The amount of your CPP pension will depend on how many years you have contributed to the Plan, and how much you have contributed.

A person's CPP retirement pension is calculated as 25% of his average pensionable earnings during his contributory period.  The contributory period starts when he turns 18, or 1966, whichever is later.  The contributory period ends when he starts collecting the pension.

You can estimate how much your CPP retirement pension will be by referring to your Statement of Contributions, which is accessible online via Service Canada.  You can also request that the statement be mailed to you.  The table of current monthly average and maximum rates can be found on the Service Canada website.  You can use our CPP Retirement Pension Calculator to compare the pension you would receive at different starting dates.  The Quebec Pension Plan (QPP) equivalent to the statement of contributions is the Statement of Participation, which can also be accessed online, or can be mailed to you based on your online request.

You should apply for your CPP retirement pension about 6 months before you would like it to start.  You can apply up to a year before you would like it to start.  Service Canada indicates that it takes about 8 weeks to receive your first payment, from the time that they receive your application.

See also our article on the Child Rearing Drop-out Provision, which could increase your CPP retirement pension monthly benefits.

You cannot receive both a CPP retirement pension and a CPP disability benefit at the same time.  If you are under 65, have been receiving a CPP retirement pension for less than 15 months, and you are eligible for the disability benefit, you can request to have your retirement pension replaced by a disability benefit.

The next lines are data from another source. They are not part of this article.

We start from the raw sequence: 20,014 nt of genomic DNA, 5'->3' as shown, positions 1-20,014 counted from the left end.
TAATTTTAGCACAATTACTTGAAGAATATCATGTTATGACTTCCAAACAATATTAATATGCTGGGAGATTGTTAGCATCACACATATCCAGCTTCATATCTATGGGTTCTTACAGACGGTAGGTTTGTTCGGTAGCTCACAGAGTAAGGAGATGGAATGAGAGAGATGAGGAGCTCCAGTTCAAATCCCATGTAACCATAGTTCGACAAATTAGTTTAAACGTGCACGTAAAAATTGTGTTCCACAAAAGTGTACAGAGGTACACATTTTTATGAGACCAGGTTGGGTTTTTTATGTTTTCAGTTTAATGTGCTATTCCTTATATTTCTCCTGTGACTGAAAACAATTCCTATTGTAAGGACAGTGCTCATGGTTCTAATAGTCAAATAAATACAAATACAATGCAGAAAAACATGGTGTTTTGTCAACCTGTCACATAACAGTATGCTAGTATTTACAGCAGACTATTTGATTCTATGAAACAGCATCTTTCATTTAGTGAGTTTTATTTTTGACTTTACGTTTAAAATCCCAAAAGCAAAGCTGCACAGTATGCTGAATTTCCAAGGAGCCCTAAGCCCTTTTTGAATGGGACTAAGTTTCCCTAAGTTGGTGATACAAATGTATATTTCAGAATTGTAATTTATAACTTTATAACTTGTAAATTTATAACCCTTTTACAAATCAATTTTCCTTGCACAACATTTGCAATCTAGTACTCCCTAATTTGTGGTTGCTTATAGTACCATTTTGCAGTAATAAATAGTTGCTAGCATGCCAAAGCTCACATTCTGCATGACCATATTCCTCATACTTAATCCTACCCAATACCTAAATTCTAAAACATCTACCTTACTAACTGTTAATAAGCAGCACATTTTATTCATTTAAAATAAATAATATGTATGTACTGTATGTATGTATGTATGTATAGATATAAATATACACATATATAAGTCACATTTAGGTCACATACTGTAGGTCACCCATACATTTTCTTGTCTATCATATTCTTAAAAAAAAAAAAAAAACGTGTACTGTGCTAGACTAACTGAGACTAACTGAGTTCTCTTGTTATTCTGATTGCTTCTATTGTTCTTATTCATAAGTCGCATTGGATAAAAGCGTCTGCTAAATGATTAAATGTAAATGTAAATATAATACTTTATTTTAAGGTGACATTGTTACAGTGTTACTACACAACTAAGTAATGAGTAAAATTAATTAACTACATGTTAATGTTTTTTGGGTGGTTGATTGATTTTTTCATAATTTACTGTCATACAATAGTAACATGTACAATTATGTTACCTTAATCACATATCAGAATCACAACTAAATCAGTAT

See our CPP Retirement Pension Calculator, which provides a comparison of the CPP pension you will receive, based on different starting dates.

See our article on the Canada Pension Plan Rules, which discusses old and new rules, and provides factors used to calculate benefits when CPP is taken early or late.  This article also provides information on the post-retirement benefit.

Information on the Service Canada website:

bullet CPP Disability Benefit
bulletCanada Pension Plan retirement pension
bulletQuarterly report of CPP and OAS monthly amounts and related figures
bulletService Canada Contact re Canada Pension Plan

Service Canada online services:

bulletCanadian Retirement Income Calculator - if your pensionable earnings are changing, use this calculator to determine your future CPP or QPP retirement income. It will also estimate your OAS.
bulletapply online for your CPP retirement pension - scroll down to the Apply Now icon, or
bulletdownload the application form and mail it in.
bulletCPP Statement of Contributions - view and print your statement, or request that it be mailed to you
bullet OAS or CPP recipients can view and update their personal information online
bulletOAS and CPP payment dates


bullet Canada Pension Plan and Regulations


Revised: September 20, 2016